One-plot wonders: Why can't B&B characters get a life?

For the Week of February 18, 2019
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Zoe confronts her father and Thorne tells Katie it's over
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As Flo predicted, all hell just broke loose in Los Angeles. Zoe is body-shaming fake birth mothers and busting up baby brokering rings. Bill just learned to do magic, and his biggest trick was making Thorne disappear. How's that for not even trying? The abrupt departure of a signature Forrester begs the question: Why can't B&B characters get a life and keep it?

You ever wonder why Katie can't keep a good man? The answer isn't that she doesn't get married for a living, like she claims Brooke does. I never would have thought Katie could go wrong by marrying an anchor character on the show. I also never thought B&B would develop the unseemly habit of bringing on star performers only to rob them of storylines in Backburner Alley, either, but that's exactly what happened to Thorne Forrester and his marriage to Katie.

Why does the show bring on promising characters without any clue of what to do with them, and why does it only focus on one-dimensional plots? The soap used to burgeon with characters, major and minor, and rarely left little plot choice other than to drift off set to Paris. So many of them are there today that I might be more interested in seeing the show filmed there than L.A.

Of course, not all actors are meant to remain on the scene. Take, for example, Wayne Brady. Now that the not-so-great baby caper has broken harder than Hope's water in Catalina, we expect to bid farewell to the misguided doctor and his overly helpful sidekick, Flo. We aren't upset to see these characters go because we know that one-plot wonders aren't meant to stick around like staple characters, who, for some reason, hop on and off the show like Frogger at rush hour.

One-plot wonders are like shooting stars. They barrel through a storyline, shine bright, and disappear back into the fabric of Los Angeles once their part in the telling is done. But what about our lead and supporting staples? Aren't they more like the moon, which we expect to see in the same place each night, even if only in phases? And just like the moon, sometimes a staple's part is just a sliver. Other times, the character is the full moon at the center of the story.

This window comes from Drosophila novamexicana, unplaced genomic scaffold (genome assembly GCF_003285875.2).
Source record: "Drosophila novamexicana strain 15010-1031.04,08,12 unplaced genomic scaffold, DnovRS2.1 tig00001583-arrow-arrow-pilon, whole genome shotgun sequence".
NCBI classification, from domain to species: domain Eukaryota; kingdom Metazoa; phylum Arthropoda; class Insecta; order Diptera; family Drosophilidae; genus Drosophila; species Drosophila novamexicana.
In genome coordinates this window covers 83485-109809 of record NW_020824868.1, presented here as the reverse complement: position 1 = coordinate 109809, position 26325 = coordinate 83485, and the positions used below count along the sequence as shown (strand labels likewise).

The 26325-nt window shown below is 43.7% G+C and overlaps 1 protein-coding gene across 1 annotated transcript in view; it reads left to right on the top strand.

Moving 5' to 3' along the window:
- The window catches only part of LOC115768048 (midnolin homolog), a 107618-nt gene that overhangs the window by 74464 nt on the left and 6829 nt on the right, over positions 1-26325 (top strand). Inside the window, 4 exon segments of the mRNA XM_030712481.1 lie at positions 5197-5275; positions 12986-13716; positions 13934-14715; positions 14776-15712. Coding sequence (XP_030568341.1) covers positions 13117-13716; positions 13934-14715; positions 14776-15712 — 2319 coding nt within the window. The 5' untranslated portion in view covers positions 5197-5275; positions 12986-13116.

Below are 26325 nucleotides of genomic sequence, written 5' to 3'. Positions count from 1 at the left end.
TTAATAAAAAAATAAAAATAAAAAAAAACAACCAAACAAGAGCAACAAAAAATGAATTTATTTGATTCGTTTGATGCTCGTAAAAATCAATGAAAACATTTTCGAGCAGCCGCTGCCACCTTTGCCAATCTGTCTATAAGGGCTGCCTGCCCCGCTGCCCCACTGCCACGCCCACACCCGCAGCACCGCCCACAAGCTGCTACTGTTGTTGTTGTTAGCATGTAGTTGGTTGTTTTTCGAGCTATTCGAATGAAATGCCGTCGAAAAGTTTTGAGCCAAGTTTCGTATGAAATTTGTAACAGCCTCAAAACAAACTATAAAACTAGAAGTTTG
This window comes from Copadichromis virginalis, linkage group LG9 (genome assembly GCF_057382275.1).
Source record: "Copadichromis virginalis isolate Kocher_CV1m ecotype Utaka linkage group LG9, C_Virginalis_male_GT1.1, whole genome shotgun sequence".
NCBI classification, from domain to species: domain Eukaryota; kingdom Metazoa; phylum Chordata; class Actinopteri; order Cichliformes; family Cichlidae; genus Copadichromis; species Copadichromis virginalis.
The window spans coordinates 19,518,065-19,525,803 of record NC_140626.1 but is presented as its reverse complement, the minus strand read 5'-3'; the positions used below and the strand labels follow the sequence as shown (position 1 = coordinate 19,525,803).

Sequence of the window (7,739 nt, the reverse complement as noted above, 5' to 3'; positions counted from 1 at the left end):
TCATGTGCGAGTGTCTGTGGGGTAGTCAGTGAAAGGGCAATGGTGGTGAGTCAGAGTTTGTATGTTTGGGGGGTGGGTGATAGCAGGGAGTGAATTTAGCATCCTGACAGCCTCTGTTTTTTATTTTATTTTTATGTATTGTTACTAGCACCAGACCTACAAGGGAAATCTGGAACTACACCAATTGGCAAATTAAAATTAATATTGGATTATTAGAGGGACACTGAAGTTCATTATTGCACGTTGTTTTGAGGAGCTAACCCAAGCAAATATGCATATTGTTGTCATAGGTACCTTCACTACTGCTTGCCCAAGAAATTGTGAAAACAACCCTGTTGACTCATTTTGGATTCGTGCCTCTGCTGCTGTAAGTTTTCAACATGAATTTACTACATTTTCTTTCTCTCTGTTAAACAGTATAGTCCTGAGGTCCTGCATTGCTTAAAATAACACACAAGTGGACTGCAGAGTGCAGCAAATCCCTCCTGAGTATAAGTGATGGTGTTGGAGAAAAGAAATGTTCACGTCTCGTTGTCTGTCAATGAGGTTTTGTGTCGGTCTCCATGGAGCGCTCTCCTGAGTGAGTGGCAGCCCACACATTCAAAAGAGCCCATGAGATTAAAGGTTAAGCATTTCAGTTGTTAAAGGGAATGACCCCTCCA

Nowadays, our staples are permanent slivers. The main characters are burning out and disappearing in one-plot-wonder fashion. With the breakup of Thorne and Katie and the return of one-plot-blunder Thomas, I have to ask -- are our leading ladies and gents in danger of becoming one-plot wonders? Or, as evidenced by Wyatt -- who does nothing more than have sex and obsess about Lope -- has it already happened to B&B greats?

In this feature, we'll get two scoops deep into the climax of the plot we've all been begging to end, the annulment we saw coming from a custody-battle loss away, and the epidemic infecting characters who just can't seem to get a life on the Bold and the Beautiful.

"You are an obsession, my baby obsession..."

Last week, Hope and Zoe had one thing in common -- an uncanny obsession with baby Phoebe. Steffy is worried about Hope's obsession, but it's Zoe's fixation that could cost Steffy a daughter. Zoe's obsession could save Hope from a lifetime of obsessing about the baby that never was and the baby that she thinks can never be hers.

Undoubtedly, Reese and Flo are on the waning end of their business in L.A. They will spend the remainder of that time in a panic over what Zoe will do with the information she forced out of them. Zoe has always wanted to believe the best about her father, but at the same time, she has always known that he is one shady dude. Can their relationship survive his debasement of parenthood through his cruel act of allowing Hope to think her child was dead for $250,000?

In the short term, I doubt it. Remember: the Forresters forgave Zoe for her showstopper and stalking stunts. They gave Zoe an incredible career. How can she, in good conscience, keep it a secret from her boss, Steffy, that Steffy just adopted her daughter's real sister?

From Reese's point of view, it's probably worth it to lose his daughter's respect and have to work to regain her trust because, after all, she's alive and unharmed. He never cared about Hope, Flo, Steffy, or Taylor in the first place. They were just a means to his ends. He's fine as long as he believes he did it for Zoe -- and he doesn't have to pay any legal consequences.

Whether Reese faces legal jeopardy or not depends upon Zoe. He'll try to talk her out of revealing what he did, but can he? Though Zoe has done questionable things herself in the name of love, I doubt she'll just dismiss her father's actions as misguided but well-meaning. She'll want justice for Hope and Steffy in the end.

Zoe continues to threaten to call the police, but she might not have to. Hope might beat Zoe to it if Zoe keeps insisting that Reese tell Hope the truth before Zoe does it. Steffy and Taylor might want him prosecuted, too. Orange isn't Reese's color, so how will writers resolve the baby-switching dilemma without risking his freedom?

My first instinct is to say Reese can offer to repay the money, but a refund on an illegal adoption is woefully inadequate. Besides, I'd be afraid of what he'd do next to raise the cash. Do you think Reese, the snake charmer of women, can convince everyone affected that all's well that ends without a prison sentence?